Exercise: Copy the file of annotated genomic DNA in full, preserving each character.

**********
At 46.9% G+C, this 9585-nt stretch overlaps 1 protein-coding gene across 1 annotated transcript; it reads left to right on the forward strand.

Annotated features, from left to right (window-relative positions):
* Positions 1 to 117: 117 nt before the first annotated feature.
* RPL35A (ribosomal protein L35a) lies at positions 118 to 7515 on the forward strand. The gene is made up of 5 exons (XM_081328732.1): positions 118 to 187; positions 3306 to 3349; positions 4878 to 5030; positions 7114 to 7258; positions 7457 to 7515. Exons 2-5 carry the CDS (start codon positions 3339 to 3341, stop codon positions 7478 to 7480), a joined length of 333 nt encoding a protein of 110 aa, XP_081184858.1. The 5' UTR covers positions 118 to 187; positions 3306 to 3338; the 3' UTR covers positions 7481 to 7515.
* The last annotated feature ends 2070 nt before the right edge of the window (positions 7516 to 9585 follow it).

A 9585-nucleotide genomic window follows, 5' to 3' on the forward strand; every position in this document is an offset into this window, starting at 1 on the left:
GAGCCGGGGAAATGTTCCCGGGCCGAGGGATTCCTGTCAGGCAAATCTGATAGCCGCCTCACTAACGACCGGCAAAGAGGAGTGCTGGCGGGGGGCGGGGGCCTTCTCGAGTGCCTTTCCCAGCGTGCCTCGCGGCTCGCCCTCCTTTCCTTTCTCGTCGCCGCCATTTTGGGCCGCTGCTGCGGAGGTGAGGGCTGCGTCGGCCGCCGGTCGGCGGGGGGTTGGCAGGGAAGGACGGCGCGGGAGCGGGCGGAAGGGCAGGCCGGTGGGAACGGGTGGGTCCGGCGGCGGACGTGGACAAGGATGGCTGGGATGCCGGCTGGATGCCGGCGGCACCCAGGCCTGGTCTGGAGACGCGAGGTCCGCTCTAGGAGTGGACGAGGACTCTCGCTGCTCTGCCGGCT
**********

At 46.9% G+C, this 9585-nt stretch overlaps 1 protein-coding gene across 1 annotated transcript; it reads left to right on the forward strand.

Annotated features, from left to right (window-relative positions):
* Positions 1 to 117: 117 nt before the first annotated feature.
* RPL35A (ribosomal protein L35a) lies at positions 118 to 7515 on the forward strand. The gene is made up of 5 exons (XM_081328732.1): positions 118 to 187; positions 3306 to 3349; positions 4878 to 5030; positions 7114 to 7258; positions 7457 to 7515. Exons 2-5 carry the CDS (start codon positions 3339 to 3341, stop codon positions 7478 to 7480), a joined length of 333 nt encoding a protein of 110 aa, XP_081184858.1. The 5' UTR covers positions 118 to 187; positions 3306 to 3338; the 3' UTR covers positions 7481 to 7515.
* The last annotated feature ends 2070 nt before the right edge of the window (positions 7516 to 9585 follow it).

A 9585-nucleotide genomic window follows, 5' to 3' on the forward strand; every position in this document is an offset into this window, starting at 1 on the left:
GAGCCGGGGAAATGTTCCCGGGCCGAGGGATTCCTGTCAGGCAAATCTGATAGCCGCCTCACTAACGACCGGCAAAGAGGAGTGCTGGCGGGGGGCGGGGGCCTTCTCGAGTGCCTTTCCCAGCGTGCCTCGCGGCTCGCCCTCCTTTCCTTTCTCGTCGCCGCCATTTTGGGCCGCTGCTGCGGAGGTGAGGGCTGCGTCGGCCGCCGGTCGGCGGGGGGTTGGCAGGGAAGGACGGCGCGGGAGCGGGCGGAAGGGCAGGCCGGTGGGAACGGGTGGGTCCGGCGGCGGACGTGGACAAGGATGGCTGGGATGCCGGCTGGATGCCGGCGGCACCCAGGCCTGGTCTGGAGACGCGAGGTCCGCTCTAGGAGTGGACGAGGACTCTCGCTGCTCTGCCGGCT